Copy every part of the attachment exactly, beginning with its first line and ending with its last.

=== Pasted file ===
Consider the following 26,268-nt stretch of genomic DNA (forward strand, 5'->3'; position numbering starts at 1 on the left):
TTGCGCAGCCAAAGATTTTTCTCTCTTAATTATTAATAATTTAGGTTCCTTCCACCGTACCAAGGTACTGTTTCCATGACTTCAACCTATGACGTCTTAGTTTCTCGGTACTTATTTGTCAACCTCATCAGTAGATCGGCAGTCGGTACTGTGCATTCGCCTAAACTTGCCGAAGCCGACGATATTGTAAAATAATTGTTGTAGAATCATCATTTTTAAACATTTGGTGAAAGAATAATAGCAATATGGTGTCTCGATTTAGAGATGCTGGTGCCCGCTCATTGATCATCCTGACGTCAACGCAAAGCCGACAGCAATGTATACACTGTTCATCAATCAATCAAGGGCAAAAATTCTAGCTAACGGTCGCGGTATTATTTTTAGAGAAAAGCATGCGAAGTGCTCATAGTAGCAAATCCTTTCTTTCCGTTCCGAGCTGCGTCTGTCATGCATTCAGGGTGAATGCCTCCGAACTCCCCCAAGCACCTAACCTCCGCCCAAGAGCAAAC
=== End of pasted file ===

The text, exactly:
Consider the following 26,268-nt stretch of genomic DNA (forward strand, 5'->3'; position numbering starts at 1 on the left):
TTGCGCAGCCAAAGATTTTTCTCTCTTAATTATTAATAATTTAGGTTCCTTCCACCGTACCAAGGTACTGTTTCCATGACTTCAACCTATGACGTCTTAGTTTCTCGGTACTTATTTGTCAACCTCATCAGTAGATCGGCAGTCGGTACTGTGCATTCGCCTAAACTTGCCGAAGCCGACGATATTGTAAAATAATTGTTGTAGAATCATCATTTTTAAACATTTGGTGAAAGAATAATAGCAATATGGTGTCTCGATTTAGAGATGCTGGTGCCCGCTCATTGATCATCCTGACGTCAACGCAAAGCCGACAGCAATGTATACACTGTTCATCAATCAATCAAGGGCAAAAATTCTAGCTAACGGTCGCGGTATTATTTTTAGAGAAAAGCATGCGAAGTGCTCATAGTAGCAAATCCTTTCTTTCCGTTCCGAGCTGCGTCTGTCATGCATTCAGGGTGAATGCCTCCGAACTCCCCCAAGCACCTAACCTCCGCCCAAGAGCAAAC